MD, PhD, FMedSci, FRSB, FRCP, FRCPEd.

Monthly Archives: January 2019

The ‘Dunning Kruger Effect‘ (DuKE) has been discussed here before. The DuKE means that, the less you know, the less able you are to recognize how little you know, and the less likely you are to recognize your limitations. Consequently, your confidence in yourself is inflated and you believe you are more competent than your opponent. Expressed differently:

  • Incompetence prevents the recognition of incompetence.
  • Too stupid to doubt.

A recent paper brilliantly shows the DuKE in action; here is its abstract

There is widespread agreement among scientists that genetically modified foods are safe to consume and have the potential to provide substantial benefits to humankind. However, many people still harbour concerns about them or oppose their use. In a nationally representative sample of US adults, we find that as extremity of opposition to and concern about genetically modified foods increases, objective knowledge about science and genetics decreases, but perceived understanding of genetically modified foods increases. Extreme opponents know the least, but think they know the most. Moreover, the relationship between self-assessed and objective knowledge shifts from positive to negative at high levels of opposition. Similar results were obtained in a parallel study with representative samples from the United States, France and Germany, and in a study testing attitudes about a medical application of genetic engineering technology (gene therapy). This pattern did not emerge, however, for attitudes and beliefs about climate change.

As I have stated before, I suspect the DuKE can explain much of what is going on in the realm of SCAM (so-called alternative medicine). So much so that I am tempted to re-write part of the above abstract as follows:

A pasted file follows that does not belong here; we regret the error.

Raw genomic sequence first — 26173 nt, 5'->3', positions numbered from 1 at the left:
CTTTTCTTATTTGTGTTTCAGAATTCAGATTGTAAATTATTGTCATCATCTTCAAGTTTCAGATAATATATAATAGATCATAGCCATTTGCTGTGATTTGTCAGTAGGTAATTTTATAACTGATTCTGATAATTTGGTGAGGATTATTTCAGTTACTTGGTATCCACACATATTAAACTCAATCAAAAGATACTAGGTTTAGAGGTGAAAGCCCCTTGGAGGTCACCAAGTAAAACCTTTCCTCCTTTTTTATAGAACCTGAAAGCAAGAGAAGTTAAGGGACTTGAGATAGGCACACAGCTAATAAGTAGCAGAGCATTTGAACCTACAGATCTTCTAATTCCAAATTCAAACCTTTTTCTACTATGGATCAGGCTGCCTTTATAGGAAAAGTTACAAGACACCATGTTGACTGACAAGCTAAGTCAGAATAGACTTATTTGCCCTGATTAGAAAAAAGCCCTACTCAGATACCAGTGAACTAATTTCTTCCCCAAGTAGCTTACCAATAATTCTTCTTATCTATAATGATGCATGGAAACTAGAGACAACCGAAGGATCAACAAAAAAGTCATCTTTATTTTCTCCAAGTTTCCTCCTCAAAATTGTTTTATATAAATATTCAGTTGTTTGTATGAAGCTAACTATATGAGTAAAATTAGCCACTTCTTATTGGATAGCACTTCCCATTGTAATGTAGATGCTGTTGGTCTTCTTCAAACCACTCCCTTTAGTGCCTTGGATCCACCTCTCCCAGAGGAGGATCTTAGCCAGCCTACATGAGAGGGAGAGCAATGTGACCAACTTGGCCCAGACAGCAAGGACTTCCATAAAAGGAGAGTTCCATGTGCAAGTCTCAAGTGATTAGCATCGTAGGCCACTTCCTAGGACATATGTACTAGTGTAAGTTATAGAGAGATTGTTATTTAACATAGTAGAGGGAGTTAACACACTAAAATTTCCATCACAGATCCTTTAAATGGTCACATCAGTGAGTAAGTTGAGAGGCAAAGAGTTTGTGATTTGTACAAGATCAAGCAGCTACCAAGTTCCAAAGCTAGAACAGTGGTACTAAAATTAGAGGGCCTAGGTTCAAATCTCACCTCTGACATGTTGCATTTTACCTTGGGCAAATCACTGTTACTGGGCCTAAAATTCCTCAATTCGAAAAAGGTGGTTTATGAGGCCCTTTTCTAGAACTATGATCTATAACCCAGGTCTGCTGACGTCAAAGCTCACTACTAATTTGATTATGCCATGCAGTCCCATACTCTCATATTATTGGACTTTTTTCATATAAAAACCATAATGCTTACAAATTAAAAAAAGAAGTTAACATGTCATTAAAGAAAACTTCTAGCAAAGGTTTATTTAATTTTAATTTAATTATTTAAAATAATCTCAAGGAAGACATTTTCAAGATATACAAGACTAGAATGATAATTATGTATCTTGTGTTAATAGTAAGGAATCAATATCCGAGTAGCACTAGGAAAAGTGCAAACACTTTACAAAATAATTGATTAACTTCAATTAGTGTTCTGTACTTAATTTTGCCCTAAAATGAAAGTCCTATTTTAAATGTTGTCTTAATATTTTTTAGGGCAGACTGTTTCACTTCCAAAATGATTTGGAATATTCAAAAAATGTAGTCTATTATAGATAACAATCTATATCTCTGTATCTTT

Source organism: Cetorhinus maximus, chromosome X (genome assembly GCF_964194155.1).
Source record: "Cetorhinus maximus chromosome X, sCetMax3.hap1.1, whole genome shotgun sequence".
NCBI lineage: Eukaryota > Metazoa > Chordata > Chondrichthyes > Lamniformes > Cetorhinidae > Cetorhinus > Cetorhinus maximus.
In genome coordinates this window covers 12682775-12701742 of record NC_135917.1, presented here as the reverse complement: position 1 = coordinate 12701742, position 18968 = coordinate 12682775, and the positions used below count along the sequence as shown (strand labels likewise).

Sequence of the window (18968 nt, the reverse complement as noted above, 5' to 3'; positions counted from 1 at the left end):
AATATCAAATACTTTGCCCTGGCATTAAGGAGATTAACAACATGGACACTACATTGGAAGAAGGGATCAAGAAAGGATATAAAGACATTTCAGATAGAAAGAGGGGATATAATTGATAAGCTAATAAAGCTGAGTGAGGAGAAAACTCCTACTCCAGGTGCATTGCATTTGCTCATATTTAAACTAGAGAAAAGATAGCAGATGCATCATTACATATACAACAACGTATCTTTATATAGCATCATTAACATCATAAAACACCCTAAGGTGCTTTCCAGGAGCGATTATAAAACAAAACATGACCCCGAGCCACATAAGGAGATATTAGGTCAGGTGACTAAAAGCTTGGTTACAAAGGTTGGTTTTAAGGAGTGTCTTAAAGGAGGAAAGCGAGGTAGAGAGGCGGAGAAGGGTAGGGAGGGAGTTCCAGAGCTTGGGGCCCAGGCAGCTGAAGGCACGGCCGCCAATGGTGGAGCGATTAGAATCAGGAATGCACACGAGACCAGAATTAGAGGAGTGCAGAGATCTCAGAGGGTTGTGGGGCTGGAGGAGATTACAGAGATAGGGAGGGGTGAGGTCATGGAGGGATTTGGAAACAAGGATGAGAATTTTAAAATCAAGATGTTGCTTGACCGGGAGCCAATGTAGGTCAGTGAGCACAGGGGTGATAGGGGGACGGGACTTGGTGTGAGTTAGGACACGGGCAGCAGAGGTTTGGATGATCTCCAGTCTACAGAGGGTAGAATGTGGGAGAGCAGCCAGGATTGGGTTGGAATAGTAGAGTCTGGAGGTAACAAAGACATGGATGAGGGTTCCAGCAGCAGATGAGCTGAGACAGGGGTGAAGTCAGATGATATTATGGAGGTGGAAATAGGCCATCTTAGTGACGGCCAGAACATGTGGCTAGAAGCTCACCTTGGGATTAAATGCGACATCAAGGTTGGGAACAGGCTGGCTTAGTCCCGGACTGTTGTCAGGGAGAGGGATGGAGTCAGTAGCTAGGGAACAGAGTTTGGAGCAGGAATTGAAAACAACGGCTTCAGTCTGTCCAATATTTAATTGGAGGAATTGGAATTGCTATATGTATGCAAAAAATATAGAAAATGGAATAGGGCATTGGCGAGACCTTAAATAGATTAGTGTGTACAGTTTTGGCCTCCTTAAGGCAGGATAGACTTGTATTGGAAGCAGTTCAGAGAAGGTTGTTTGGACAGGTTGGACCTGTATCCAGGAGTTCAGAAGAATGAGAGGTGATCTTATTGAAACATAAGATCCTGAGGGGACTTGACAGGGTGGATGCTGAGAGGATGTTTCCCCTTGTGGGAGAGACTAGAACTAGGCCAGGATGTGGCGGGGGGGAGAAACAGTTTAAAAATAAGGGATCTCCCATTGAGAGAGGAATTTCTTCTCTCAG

As extremity of belief in SCAM increases, objective knowledge about science and medicine decreases. In parallel, perceived understanding of science and medicine increases. Extreme believers in SCAM know the least, but think they know the most. Moreover, the relationship between self-assessed and objective knowledge shifts from positive to negative at high levels of SCAM-belief.

Yes, yes, I know. You are absolutely correct: this is little more than speculation! And I also realise, of course, that not everyone can have a full understanding of SCAM, medicine and science; however, if someone has a strong interest in (plus a strong opinion of) these matters, it would be advisable to read up about at least the most basic facts.

In case you disapprove, please do have a look at some of the recent comments on this blog or assess what some of the most famous proponents of SCAM tell the public, and I am confident that you will begin to suspect that my speculation might be not that far off the mark.

Most chiropractors claim they can effectively treat a wide range of conditions. I have looked far and wide but I fail to see sound evidence to show that this assumption is true. On a good day, I might agree that chiropractic works for back pain (but this would need to be a very good day and I would need to close at least one eye) – and that’s basically it! Unsurprisingly, chiropractors vehemently disagree with me. Yet, they have an all too obvious conflict of interest in that question and, therefore, they are unlikely to be objective.

One regular commentator of this blog recently reminded me that the UK ‘ADVERTISING STANDARDS AUTHORITY’ (ASA) state on their website that based on all evidence submitted and reviewed to date, the ASA and CAP accept that chiropractors may claim to treat the following conditions:

  • Ankle sprain (short term management)
  • Cramp
  • Elbow pain and tennis elbow (lateral epicondylitis) arising from associated musculoskeletal conditions of the back and neck, but not isolated occurrences
  • Headache arising from the neck (cervicogenic
  • Joint pains
  • Joint pains including hip and knee pain from osteoarthritis as an adjunct to core OA treatments and exercise
  • General, acute & chronic backache, back pain (not arising from injury or accident)
  • Generalised aches and pains
  • Lumbago
  • Mechanical neck pain (as opposed to neck pain following injury i.e. whiplash)
  • Migraine prevention
  • Minor sports injuries
  • Muscle spasms
  • Plantar fasciitis (short term management)
  • Rotator cuff injuries, disease or disorders
  • Sciatica